Search Images Maps Play YouTube News Gmail Drive More »
Sign in
Screen reader users: click this link for accessible mode. Accessible mode has the same essential features but works better with your reader.

Patents

  1. Advanced Patent Search
Publication numberUS7186272 B2
Publication typeGrant
Application numberUS 10/469,748
PCT numberPCT/IB2002/000745
Publication dateMar 6, 2007
Filing dateMar 6, 2002
Priority dateMar 8, 2001
Fee statusPaid
Also published asCN1247518C, CN1561325A, DE60214143D1, DE60214143T2, EP1370511A1, EP1370511B1, US20040082808, WO2002070453A1
Publication number10469748, 469748, PCT/2002/745, PCT/IB/2/000745, PCT/IB/2/00745, PCT/IB/2002/000745, PCT/IB/2002/00745, PCT/IB2/000745, PCT/IB2/00745, PCT/IB2000745, PCT/IB2002/000745, PCT/IB2002/00745, PCT/IB2002000745, PCT/IB200200745, PCT/IB200745, US 7186272 B2, US 7186272B2, US-B2-7186272, US7186272 B2, US7186272B2
InventorsJürg Heller
Original AssigneeClariant Finance (Bvi) Limited
Export CitationBiBTeX, EndNote, RefMan
External Links: USPTO, USPTO Assignment, Espacenet
Esterification
US 7186272 B2
Abstract
The invention relates to reaction products of glycols, diglycols, higher glycols or glycerol with α-hydroxycarboxylic acids in a molar ratio of 1:2 or higher, especially conforming to the general formula (V) where R is hydrogen or a C1-3 alkyl group, preferably methyl, nx is from 1 to 5, preferably from 1 to 3, n is 1 or 2 and when n=1 the radical R″ is C1-4 alkylene, preferably ethylene, x is defined as x′ and y is not less than 1, preferably from 1 to 5, especially 1 or 2, and when n=2 the radical R″ is a glycerol radical, x is defined as x″ and y is =1.
The invention further relates to the use of the (poly)hydroxycarboxylic acid (poly)glycol esters or (poly)hydroxycarboxylic acid glyceryl esters as acid donors and for controlling the pH in textile treatment processes.
Images(5)
Previous page
Next page
Claims(13)
1. A textile finishing process comprising the steps of:
providing a mixture of products formed by condensation of a first and a second compound wherein each mole of the first compound is condensed with at least two moles of the second compound, the first compound is selected from the group consisting of: a glycol, a diglycol, a higher glycol, and a glycerol and the second compound is an α-hydroxycarboxylic acid of the general formula (I)
where R is hydrogen or a C1-3 alkyl group,
as an acid donor in textile finishing processes;
providing a textile material; and
applying the mixture to the textile material.
2. The process according to claim 1 where R is hydrogen or methyl.
3. The process according to claim 1, where the diglycol is diethylene glycol and the α-hydroxycaboxylic acid is lactic acid.
4. The process according to claim 1, where the textile finishing process is a dyeing process further comprising the steps of:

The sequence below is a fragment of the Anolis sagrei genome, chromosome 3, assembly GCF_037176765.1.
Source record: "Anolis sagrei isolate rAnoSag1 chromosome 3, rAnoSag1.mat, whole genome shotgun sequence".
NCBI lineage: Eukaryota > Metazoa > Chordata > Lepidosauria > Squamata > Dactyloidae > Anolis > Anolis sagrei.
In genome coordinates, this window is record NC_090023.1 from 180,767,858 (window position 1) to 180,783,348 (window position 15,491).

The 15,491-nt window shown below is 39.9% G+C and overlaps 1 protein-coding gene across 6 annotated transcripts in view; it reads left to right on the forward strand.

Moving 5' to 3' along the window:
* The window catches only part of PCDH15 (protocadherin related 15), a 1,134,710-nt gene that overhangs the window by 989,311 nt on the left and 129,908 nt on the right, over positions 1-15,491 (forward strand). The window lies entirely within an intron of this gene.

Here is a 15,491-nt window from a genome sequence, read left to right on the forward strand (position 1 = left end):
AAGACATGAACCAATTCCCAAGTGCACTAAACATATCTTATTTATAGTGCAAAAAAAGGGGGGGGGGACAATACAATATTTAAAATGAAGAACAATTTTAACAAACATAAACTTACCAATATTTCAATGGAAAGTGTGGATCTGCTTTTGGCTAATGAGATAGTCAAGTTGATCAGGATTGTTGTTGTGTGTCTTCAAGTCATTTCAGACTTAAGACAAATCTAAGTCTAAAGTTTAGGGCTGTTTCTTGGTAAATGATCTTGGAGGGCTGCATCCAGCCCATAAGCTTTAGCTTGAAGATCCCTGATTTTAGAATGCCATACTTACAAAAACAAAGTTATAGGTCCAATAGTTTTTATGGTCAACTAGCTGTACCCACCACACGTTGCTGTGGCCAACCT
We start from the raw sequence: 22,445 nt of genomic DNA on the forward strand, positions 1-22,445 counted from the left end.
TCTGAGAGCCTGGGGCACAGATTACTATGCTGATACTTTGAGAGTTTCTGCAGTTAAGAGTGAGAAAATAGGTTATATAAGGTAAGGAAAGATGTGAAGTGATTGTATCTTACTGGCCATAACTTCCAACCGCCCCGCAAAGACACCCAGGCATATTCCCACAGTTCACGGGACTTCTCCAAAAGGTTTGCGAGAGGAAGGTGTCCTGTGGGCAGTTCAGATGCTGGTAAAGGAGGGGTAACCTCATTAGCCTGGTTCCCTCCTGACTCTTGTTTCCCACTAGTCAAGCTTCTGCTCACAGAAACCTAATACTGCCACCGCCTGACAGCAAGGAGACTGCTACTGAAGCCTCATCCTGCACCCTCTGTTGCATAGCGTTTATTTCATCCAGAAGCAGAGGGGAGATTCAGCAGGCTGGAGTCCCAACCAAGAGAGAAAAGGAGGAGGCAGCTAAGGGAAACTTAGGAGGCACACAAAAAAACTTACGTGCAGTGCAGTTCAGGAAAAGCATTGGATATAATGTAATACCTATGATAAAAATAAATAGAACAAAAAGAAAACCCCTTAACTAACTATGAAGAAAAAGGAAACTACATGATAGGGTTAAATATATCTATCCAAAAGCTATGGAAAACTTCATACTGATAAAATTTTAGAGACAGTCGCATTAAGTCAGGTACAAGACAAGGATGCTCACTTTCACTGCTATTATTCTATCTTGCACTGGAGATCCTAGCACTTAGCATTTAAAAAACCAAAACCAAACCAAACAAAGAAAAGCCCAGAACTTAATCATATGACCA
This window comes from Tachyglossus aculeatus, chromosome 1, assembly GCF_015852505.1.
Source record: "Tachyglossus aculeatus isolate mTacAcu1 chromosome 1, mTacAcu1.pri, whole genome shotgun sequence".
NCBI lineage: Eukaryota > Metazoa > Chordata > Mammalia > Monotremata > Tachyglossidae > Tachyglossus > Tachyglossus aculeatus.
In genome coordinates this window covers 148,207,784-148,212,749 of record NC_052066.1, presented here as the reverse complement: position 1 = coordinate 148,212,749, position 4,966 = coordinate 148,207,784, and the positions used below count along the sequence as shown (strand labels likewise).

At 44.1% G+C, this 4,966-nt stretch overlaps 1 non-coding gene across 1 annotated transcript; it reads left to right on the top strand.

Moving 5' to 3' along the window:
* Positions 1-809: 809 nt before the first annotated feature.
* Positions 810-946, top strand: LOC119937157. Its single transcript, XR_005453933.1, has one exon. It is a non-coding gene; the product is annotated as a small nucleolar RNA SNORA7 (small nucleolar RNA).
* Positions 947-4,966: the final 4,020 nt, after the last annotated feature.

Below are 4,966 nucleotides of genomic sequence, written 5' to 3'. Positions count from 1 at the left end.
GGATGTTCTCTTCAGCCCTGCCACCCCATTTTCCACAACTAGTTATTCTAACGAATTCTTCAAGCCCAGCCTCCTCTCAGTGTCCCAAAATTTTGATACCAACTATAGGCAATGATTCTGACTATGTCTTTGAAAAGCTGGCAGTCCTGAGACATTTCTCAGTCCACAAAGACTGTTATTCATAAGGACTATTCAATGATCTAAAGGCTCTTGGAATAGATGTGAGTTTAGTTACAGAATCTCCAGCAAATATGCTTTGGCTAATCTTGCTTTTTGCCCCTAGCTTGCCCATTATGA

providing a dye;
where both the dye and the mixture are applied to the textile material.
5. The process according to claim 4, where the textile material is polyamide fiber.
6. The process according to claim 4, where the textile material is wool.
7. A process for regulating the pH in a textile finishing process comprising the steps of providing a mixture of products formed by condensation of a first and a second compound wherein each mole of the first compound is condensed with at least two moles of the second compound, the first compound is selected from the group consisting of a glycol, a diglycol, a higher glycol, and a glycerol and the second compound is an α-hydroxycarboxylic acid of the general formula (I)
where R is hydrogen or a C1-3 alkyl group;
and adding the mixture to the textile finishing product to regulate the pH.
8. The process according to claim 1, wherein the first compound is selected from the group consisting of ethylene glycol, a diglycol and a higher glycol.
9. The process according to claim 1, wherein the first compound is selected from the group consisting of a diglycol and a higher glycol.
10. The process according to claim 7, wherein the first compound is selected from the group consisting of ethylene glycol, a diglycol and a higher glycol.
11. The process according to claim 7, wherein the first compound is selected from the group consisting of a diglycol and a higher glycol.
12. A textile finishing process comprising the steps of:
providing a mixture of products formed by the condensation of a first and a second compound wherein each mole of the first compound is condensed with at least two moles of the second compound, the first compound is a glycerol and the second compound is an α-hydroxycarboxylic acid of the general formula (I)
where R is hydrogen or a C1-3 alkyl group, as an acid donor in textile finishing processes;
providing a textile material; and
applying the mixture to the textile material.
13. A process according to claim 7, wherein the first compound is glycerol.
Description

The invention relates to reaction products of glycols, diglycols or higher glycols and also glycerol with α-hydroxycarboxylic acids, and to the use thereof as acid donors and for controlling the pH in textile treatment processes.

Textile treatment processes generally achieve uniform treatment of the textile fibres by employing pH and/or temperature gradients instead of constant conditions. Especially the employment of a pH gradient demands an increased process engineering input, since for example acid has to be continuously metered in to lower the pH. Processes are therefore in existence in the prior art where, to avoid the metered addition of acid for example an agent is added that releases the requisite amount of acid incrementally with or without temperature increase.